You can also get involved by joining Chesapeake Fed PAC, our political action committee.  Our opponents are extremely well funded and organized. We need to make sure our voice is heard in Washington, DC and with elected officials who are making decisions that affect our industry, our company and our ability to operate in the many states in which shale gas and oil have been discovered. The Chesapeake Fed PAC is an important way to reach the decision makers who can impact our business for better or worse.  Please look out for more information on this effort soon inviting you to support this important effort with a contribution. Thanks to each of you for making Chesapeake a leader in all we do.   Aubrey

PS:  please see the links below for further information:

http://johnhanger.blogspot.com/2011....pref=tw

http://finance.yahoo.com/news....tml?x=0

http://www.nohotair.co.uk/compone....le.html

http://online.wsj.com/article....Wj.html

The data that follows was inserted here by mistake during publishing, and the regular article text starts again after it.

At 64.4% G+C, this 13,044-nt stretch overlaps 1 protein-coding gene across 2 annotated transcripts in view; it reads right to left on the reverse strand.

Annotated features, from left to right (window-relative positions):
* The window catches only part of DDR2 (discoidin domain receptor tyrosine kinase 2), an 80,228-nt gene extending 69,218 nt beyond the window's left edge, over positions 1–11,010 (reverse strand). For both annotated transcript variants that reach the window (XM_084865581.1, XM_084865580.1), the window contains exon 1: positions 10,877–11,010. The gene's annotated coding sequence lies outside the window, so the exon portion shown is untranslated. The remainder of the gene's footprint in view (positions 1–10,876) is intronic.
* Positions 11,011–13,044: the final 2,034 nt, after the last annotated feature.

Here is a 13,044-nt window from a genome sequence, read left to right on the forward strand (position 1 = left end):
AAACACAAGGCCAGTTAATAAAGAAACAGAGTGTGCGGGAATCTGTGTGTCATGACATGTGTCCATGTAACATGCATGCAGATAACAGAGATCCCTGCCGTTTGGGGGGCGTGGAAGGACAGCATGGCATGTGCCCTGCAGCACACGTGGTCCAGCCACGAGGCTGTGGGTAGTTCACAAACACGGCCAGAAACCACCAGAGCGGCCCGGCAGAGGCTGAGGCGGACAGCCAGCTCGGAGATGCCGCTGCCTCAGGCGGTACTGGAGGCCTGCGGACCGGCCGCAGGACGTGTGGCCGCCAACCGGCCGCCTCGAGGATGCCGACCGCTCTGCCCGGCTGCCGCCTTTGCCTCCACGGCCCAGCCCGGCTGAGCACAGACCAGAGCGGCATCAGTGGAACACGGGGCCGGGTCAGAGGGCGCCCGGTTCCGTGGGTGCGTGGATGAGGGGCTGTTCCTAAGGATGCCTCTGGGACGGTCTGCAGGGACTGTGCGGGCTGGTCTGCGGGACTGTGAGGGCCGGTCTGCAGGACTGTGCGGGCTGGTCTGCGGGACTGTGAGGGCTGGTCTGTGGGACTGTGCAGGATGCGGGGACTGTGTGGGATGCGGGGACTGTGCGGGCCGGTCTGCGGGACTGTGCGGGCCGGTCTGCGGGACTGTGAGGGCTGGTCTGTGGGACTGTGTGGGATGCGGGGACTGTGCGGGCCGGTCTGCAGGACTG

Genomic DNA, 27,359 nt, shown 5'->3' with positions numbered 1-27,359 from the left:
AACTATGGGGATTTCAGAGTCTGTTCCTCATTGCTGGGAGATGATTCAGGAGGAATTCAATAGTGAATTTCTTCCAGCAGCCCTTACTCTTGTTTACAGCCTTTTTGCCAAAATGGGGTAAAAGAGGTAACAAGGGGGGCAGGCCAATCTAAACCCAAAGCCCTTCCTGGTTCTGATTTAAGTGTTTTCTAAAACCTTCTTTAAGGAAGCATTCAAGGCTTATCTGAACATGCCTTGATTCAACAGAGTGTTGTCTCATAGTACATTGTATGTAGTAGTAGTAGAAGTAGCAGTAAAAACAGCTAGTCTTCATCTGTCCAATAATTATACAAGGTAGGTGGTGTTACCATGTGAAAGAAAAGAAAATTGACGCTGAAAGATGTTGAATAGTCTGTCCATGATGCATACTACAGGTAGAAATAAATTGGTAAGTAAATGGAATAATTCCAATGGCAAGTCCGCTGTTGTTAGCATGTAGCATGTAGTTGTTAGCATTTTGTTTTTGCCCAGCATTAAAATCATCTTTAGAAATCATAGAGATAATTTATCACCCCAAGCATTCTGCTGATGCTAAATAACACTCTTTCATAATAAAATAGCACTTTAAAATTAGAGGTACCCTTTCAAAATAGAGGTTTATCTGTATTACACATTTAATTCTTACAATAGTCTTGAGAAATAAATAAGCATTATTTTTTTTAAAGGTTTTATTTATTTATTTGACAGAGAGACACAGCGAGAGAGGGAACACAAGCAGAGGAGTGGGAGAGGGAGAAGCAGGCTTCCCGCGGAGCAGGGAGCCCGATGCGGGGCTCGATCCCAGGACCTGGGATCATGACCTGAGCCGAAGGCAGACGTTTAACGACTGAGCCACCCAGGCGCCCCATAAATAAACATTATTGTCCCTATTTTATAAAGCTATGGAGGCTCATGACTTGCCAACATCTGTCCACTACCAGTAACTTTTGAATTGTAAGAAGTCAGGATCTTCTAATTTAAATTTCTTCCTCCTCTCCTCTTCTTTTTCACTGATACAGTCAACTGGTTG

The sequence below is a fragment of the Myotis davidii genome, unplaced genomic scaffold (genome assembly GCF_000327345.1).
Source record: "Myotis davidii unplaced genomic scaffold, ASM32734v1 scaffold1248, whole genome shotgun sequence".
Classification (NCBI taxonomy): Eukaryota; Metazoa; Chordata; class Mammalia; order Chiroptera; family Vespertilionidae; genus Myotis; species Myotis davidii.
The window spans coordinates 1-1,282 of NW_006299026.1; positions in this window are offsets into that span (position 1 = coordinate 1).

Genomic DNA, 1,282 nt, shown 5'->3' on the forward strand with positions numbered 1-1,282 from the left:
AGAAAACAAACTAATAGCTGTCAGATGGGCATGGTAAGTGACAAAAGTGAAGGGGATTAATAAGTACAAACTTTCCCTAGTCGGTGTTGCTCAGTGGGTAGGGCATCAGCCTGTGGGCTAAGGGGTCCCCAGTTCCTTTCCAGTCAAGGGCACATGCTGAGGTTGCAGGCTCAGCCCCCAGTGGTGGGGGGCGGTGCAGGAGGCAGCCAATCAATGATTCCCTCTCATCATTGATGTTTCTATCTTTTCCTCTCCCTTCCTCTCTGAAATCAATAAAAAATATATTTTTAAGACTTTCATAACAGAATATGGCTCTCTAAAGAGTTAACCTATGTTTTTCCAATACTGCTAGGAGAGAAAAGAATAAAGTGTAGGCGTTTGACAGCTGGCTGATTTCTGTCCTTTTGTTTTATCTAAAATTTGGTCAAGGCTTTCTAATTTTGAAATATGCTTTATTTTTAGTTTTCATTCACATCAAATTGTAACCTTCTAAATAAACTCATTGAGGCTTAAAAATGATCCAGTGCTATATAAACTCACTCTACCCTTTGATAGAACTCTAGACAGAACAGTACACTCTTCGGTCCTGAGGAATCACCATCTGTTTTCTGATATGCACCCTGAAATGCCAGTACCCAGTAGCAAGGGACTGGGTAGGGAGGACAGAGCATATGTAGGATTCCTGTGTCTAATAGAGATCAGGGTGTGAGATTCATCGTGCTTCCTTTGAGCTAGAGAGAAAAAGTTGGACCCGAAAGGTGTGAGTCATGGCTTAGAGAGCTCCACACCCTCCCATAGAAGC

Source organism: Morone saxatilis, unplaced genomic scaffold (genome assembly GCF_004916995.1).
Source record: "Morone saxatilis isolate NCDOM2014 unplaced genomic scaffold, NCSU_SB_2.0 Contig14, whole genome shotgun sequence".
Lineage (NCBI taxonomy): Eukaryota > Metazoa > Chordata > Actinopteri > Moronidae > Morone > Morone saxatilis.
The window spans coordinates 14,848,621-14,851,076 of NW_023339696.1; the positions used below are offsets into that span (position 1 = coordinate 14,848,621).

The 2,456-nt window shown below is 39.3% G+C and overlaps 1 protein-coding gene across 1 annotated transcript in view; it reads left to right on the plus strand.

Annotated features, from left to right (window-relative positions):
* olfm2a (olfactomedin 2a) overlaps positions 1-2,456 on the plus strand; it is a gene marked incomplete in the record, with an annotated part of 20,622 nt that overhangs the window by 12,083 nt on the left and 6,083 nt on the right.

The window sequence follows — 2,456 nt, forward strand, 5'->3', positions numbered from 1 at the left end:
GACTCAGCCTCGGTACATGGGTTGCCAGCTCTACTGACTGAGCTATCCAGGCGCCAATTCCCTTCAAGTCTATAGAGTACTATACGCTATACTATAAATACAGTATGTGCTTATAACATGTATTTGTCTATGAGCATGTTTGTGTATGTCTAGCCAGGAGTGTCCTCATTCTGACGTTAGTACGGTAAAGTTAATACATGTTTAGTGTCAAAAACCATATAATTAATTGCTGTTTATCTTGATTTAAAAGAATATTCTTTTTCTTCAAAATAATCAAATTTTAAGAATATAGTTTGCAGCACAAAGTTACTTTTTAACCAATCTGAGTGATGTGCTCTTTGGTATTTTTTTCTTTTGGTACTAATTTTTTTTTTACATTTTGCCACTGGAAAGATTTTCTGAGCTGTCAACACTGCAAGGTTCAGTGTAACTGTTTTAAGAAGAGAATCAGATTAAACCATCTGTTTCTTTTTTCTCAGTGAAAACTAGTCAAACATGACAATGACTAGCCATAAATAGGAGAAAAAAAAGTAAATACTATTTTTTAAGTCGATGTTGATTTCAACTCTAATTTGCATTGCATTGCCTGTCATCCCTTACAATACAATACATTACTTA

PSS:  never forget a few other important facts:

1)     The US natural gas industry is providing a direct daily economic stimulus to the economy of $250 million through lower gas prices from 2008.  The indirect economic effects are likely many times this amount.

2)     The US natural gas industry has created more than 500,000 jobs in the past 7 years of the gas shale revolution and created tens of billions of $ in economic value at the same time, plus reduced the amount of coal and oil burned in the US – I ask you, what value has the NYT or environmental activists created during these same past seven years?  You either create value in this world or you consume/destroy it – we are value creators, please never forget that and know that you are on the right side of history, they are not, so always stand tall and proud for CHK and our industry.

PSSS:  feel free to email this message to whomever outside the company you wish to read it.

Aubrey K. McClendon

Chesapeake Energy Corporation

6100 North Western Avenue, 73118

Post Office Box 18496, 73154-0496

Oklahoma City, Oklahoma

Office: (405) 879-9226

E-mail:  aubrey.mcclendon@chk.com

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DonS
Hamper production of best  currently available fuels in the hope that the resulting economic desperation will stimulate an immediate technological miracle? No.

I may have overestimated the problem - forgot about our strategic oil reserves.  We still have more than a month's worth -so they say.

R,

Don